The World Meteorological Organization (WMO) has issued a chilling proclamation as it forecasts 2023 to stand as the warmest year on record, surpassing previous milestones set in 2016 and 2020. According to the WMO’s provisional State of the Global Climate report, released ahead of the UN Climate Summit (COP28) in Dubai, the average global temperature until October had surged approximately 1.40°C above the pre-industrial 1850-1900 baseline.
This impending record-breaking temperature follows a trend of continuous warmth over the past nine years, with each year from 2015 to 2023 marking the warmest on record. The emergence of a warming El Niño event in 2023 further propelled this trajectory, with scientists predicting its continued impact into 2024.
The report attributes this drastic escalation in temperatures to the unabated increase in greenhouse gas emissions, signaling a stark warning about the imminent repercussions of unchecked global heating. Petteri Taalas, the Secretary-General of the WMO, underscored the urgency of the situation, expressing concern about the potential loss of glaciers and the acceleration of sea-level rise, emphasizing the critical need for immediate action.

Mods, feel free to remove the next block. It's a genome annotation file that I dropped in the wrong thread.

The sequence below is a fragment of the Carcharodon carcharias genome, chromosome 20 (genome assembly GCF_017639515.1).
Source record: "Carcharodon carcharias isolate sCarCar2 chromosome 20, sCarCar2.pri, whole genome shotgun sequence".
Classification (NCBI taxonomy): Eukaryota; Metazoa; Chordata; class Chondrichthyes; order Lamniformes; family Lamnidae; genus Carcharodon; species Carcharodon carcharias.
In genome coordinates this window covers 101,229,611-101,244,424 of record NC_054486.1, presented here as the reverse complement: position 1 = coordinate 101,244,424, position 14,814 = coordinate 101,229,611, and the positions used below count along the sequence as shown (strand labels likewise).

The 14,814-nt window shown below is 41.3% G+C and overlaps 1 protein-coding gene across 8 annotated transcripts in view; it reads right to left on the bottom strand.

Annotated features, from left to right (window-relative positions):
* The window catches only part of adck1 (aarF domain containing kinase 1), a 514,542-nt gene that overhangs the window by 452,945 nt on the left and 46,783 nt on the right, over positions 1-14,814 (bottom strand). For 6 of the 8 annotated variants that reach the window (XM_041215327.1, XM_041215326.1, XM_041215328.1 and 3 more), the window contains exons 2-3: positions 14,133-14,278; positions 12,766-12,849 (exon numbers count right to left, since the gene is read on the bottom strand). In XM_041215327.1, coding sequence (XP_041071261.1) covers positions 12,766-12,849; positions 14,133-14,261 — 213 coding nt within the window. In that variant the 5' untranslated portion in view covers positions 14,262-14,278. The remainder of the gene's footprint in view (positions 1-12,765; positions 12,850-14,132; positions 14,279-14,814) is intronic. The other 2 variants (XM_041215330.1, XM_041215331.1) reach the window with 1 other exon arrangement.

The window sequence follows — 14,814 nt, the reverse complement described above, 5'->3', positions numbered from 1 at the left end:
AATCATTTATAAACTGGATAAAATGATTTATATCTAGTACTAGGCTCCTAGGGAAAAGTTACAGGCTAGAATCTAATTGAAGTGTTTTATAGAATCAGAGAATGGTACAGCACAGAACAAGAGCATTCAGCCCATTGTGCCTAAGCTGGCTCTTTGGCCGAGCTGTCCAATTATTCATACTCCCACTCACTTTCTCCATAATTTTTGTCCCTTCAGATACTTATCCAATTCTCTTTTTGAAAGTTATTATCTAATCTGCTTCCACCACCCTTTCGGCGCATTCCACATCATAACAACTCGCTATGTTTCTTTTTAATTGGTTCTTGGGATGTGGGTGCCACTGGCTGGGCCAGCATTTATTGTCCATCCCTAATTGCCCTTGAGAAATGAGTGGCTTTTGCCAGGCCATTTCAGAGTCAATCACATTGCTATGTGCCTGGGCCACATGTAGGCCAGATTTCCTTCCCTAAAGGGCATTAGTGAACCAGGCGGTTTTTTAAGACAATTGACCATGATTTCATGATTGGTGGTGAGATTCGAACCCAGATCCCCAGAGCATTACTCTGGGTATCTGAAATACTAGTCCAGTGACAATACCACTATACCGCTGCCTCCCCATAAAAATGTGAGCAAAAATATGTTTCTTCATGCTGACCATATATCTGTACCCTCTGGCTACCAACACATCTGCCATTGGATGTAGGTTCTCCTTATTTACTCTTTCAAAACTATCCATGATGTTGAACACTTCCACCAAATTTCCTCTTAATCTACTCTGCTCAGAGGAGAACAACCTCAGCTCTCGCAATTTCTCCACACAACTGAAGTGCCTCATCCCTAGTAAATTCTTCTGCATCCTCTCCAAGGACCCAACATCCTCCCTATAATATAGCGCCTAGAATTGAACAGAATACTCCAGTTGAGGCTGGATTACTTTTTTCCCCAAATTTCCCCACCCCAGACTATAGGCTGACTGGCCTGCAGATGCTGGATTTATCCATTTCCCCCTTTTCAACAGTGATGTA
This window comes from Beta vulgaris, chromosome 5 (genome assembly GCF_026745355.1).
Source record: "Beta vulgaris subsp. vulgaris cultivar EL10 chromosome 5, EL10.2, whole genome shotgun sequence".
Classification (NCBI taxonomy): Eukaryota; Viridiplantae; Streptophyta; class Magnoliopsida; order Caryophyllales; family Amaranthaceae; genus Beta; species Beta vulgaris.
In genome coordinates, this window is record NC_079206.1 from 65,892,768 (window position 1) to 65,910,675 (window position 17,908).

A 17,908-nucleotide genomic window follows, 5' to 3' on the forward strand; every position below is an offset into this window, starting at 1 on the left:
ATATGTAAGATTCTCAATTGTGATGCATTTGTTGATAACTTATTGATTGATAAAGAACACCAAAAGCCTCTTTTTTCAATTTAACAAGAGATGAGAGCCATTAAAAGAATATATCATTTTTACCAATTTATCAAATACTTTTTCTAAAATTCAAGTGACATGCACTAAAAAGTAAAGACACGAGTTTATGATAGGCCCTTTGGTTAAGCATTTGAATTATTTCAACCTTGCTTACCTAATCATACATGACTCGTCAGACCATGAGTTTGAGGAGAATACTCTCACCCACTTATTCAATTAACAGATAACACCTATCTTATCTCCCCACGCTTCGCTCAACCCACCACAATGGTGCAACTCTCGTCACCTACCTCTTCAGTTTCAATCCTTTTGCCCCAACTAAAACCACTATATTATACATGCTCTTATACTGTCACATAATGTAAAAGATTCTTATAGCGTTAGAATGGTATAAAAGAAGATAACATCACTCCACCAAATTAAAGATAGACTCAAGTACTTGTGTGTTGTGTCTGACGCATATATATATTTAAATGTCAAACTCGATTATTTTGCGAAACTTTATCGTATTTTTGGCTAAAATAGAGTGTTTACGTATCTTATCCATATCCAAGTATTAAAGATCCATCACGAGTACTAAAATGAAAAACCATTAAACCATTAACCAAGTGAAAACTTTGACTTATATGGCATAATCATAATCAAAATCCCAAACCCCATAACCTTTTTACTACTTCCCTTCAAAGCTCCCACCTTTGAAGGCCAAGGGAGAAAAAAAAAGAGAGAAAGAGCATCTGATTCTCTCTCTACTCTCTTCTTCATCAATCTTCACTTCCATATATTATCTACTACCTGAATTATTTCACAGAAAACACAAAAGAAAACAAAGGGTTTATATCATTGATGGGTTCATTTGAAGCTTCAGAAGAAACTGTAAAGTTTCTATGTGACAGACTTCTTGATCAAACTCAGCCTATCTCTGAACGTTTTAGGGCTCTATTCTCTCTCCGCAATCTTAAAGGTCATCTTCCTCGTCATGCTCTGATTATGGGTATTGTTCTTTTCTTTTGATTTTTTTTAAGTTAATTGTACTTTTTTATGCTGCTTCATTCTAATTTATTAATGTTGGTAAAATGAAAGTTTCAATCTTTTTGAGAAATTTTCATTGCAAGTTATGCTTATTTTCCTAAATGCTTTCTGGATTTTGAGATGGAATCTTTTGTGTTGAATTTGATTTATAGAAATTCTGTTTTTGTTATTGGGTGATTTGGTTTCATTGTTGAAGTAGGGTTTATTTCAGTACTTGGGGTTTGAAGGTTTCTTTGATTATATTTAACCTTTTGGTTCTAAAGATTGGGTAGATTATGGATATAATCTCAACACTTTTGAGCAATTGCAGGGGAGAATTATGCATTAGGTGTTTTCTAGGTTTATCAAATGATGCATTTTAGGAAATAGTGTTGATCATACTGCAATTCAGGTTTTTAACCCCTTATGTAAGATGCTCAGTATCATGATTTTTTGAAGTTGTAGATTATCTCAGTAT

UN Secretary-General Antonio Guterres echoed this urgency, emphasizing that the current trajectory of global heating demands swift action from world leaders. He stressed the need for a concerted effort to adhere to the guidelines outlined in the Paris Agreement, urging leaders to commit to stringent measures aimed at curbing greenhouse gas emissions.
The WMO report highlighted a series of alarming climate events across the globe in 2023. Extreme weather conditions, such as floods, tropical cyclones, unprecedented heatwaves, and prolonged droughts, wreaked havoc on multiple continents. From Southern Europe and North Africa experiencing severe and persistent heatwaves to Canada witnessing an unprecedented wildfire season, the year was marked by numerous climate-related disasters.
Harjeet Singh, the head of global political strategy at Climate Action Network International, emphasized the urgency for bold action at COP28. Singh stressed the need for a definitive roadmap for the phase-out of fossil fuels, with wealthier nations taking the lead and providing crucial support to developing nations affected by climate disasters.
The report also highlighted the irrevocable damage inflicted on glaciers, sea levels, and the global climate system, emphasizing the urgent need for immediate intervention to mitigate further catastrophe.
As the international community convenes at COP28, the world awaits decisive action from global leaders to address the crisis and commit to a sustainable future. The WMO’s alarming findings serve as a clarion call, urging immediate and robust measures to mitigate the catastrophic effects of climate change before irreversible damage is done.
Sources By Agencies